All the books, lessons and performances in the world won’t guarantee an actor a leading role, but mastering the art of the audition just might. That’s why for the past five years Grady Soapes, the DCPA Theatre Company’s Director of Casting, has long taught classes on how to perfect the art of the audition. And, now, he shares some of the advice he gives his students.
“What I want all actors to leave with is that we are on their side. It’s their audition and their moment to make an impact and get cast in these roles,” said Soapes. “We don’t want people to fail. It’s not as cutthroat as you see on film or TV. If you have been asked to come in the room, it’s because we as a creative and casting team are rooting for you and we want you to get this job.”
Of course there are some steps an actor can take to help secure this role.
OWN THE ROOM
Often, noted Soapes, there’s trepidation when an actor walks in the audition room. They want to know what to do, but for Soapes, he would rather the person come into an audition and take charge of the space. After all, he added, it’s all yours for the next five to ten minutes.
“Embodying that space in whatever way that means for you, is exciting for us as casting directors. It means you’re taking the audition seriously,” he said. “It’s great to see someone walk in with a purpose. They don’t ask for permission, they just let us know what they’re doing.”
He also suggests not apologizing if a line is missed. If you want to run it again, simply say you messed up and want to start from the beginning.
“A casting director sees people time after time, and if we have to continuously explain the process and listen to apologies and answer questions, it just gets tiring,” he added.
It might sound obvious, but it’s important that your head shot looks like you. Or at least, said Soapes, that you add a snapshot with the headshot if you have drastically changed something that will make it hard for them to recognize you. Also note why the snapshot differs from the headshot you turned in, for example, because it’s two years old and now you have a beard.
“Sometimes, if you audition on day four of a five-day run, it’s good to have a current reminder of who you are,” suggested Soapes, who understands how expensive a head shot can be and doesn’t want people rushing out to replace them all the time. “The casting director might turn that headshot over and not remember that person walking into the room, because, oh, they have pink hair now.”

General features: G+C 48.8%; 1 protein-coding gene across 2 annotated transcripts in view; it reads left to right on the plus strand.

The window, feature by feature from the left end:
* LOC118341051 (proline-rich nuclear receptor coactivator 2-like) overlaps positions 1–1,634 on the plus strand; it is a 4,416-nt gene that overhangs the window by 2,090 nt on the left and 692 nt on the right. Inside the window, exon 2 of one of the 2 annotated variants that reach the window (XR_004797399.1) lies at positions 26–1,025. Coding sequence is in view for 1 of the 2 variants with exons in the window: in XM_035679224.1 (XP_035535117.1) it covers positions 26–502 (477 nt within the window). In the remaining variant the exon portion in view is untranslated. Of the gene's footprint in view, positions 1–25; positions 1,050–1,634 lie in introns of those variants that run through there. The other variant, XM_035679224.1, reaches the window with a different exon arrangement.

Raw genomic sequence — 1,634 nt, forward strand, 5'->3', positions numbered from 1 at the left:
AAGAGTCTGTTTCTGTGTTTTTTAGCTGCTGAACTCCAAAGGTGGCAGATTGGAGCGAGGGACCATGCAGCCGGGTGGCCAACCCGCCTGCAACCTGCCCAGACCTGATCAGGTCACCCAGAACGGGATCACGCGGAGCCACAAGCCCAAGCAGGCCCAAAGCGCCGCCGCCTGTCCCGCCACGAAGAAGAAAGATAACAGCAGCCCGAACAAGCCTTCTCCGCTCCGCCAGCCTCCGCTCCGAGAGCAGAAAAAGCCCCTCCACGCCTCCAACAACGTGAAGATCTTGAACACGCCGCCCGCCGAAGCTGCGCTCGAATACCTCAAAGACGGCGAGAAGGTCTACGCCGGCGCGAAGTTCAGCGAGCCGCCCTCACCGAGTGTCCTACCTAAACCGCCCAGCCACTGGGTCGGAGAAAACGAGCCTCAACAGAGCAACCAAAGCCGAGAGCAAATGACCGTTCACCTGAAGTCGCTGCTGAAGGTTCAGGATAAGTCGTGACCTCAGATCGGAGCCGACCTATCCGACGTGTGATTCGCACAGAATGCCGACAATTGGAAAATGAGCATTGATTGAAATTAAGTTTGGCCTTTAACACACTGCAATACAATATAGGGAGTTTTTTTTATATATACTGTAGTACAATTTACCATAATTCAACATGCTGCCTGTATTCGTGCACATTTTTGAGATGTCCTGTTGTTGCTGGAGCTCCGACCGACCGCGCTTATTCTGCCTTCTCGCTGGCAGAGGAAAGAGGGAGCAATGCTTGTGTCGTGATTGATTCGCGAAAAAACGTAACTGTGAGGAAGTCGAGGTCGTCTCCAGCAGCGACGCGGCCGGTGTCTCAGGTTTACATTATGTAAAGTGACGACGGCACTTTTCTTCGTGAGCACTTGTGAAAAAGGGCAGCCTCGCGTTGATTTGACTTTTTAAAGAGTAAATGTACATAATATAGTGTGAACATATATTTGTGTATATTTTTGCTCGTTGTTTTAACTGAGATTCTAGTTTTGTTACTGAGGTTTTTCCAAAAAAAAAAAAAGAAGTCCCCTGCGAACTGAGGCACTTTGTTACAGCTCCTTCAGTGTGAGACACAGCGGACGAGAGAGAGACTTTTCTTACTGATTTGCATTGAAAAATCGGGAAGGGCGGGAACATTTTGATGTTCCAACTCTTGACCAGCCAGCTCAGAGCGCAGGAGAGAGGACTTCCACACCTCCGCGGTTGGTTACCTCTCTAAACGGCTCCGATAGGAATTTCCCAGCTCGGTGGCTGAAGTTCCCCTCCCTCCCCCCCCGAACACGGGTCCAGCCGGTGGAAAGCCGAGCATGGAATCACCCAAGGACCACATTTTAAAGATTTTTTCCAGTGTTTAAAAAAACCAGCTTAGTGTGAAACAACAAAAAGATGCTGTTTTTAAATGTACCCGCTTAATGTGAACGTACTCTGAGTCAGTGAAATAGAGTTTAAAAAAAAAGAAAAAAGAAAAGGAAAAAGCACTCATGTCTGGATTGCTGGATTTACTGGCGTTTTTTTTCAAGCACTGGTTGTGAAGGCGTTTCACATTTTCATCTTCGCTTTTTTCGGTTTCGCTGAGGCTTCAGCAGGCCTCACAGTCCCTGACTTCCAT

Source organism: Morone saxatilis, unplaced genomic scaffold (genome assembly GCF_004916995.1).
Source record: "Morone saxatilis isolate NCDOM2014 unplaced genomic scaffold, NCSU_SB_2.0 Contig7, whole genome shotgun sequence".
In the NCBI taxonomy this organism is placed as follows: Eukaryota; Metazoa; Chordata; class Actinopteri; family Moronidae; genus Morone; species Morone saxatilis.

Resumes too should be recognizable on the employment side. Soapes wants to see your theater work up front to see how your work applies to what you’re auditioning for.
Then, make sure the credit includes the play, the role, the theater and the director.
“Your resume is also a referral. If I see you worked many times with a director I know and adore, that in and of itself is a referral,” said Soapes.
THE SIX S’S
One key method Soapes teaches is the Six S’s, a methodology for walking into the room and winning that audition, all based on six key components.
The first part is slate, or your introduction to the casting team. That’s where you tell them who you are, what monologue you will be doing and perhaps what song.
“This is letting us know who you are and what you’re doing in the audition process,” said Soapes, who suggests you make the slate as personal as possible. “In a lot of instances it’s the slate where we get to know you the most, as it’s the time when you’re not acting.”
2. Set Scene
Next comes set scene, where you visualize for yourself where the action will take place and set it up for the casting team to follow. If you’re a writer at a desk about to work on an article, well, make sure the people watching gather that before you say a word.
The third S is story, a tricky part considering auditions consist of just a snippet of the larger picture.
“You really have to concentrate on what the story you are telling is and do it in three minutes,” said Soapes. “It requires research on what happened, and what is going to happen.”
For example, is your character stressed because they found out something important that’s causing conflict? If so, make sure that’s apparent from the moment you start the dialogue. Then, give the casting team the sense that the conflict will be eased, even if you don’t actually get there during the speech. This, added Soapes, is the real job of the actor.
Simplicity comes next, and Soapes recommends you leave something to build on rather than throwing everything into the character.
“As a casting director, if I love what you’re doing, we can layer in emotion,” he said. “But if someone throws everything in, then we have to peel away layers, and that’s hard.”
He added if the actor starts simple and the team can build on it, it shows that they can be directed, flesh out a character and adjust when needed. Those qualities, he said, are what will get someone a call back.
The fifth S goes hand-in-hand with simplicity, stillness, meaning one should ground themselves to an area rather than try and take over the whole room. This aspect, said Soapes, is important. Because, if the actor can come in and capture the teams’ attention without running around, it shows real skill and promise.
The last aspect is sayonara, which means “goodbye” in Japanese. In essence, said Soapes, this final S means, “be bright, be brief, be gone.” Don’t linger and make small talk, leave with the same grace and command over the space that you came in with.
Learn more about the art of audition in one of Soapes’ advanced acting classes at the Denver Center for the Performing Arts. Taught multiple times a year, these include Theatre Audition Intensive, Advanced Auditioning Sampler (Soapes teaches one of the three sessions), and Advanced Auditioning: Tools for the Callback.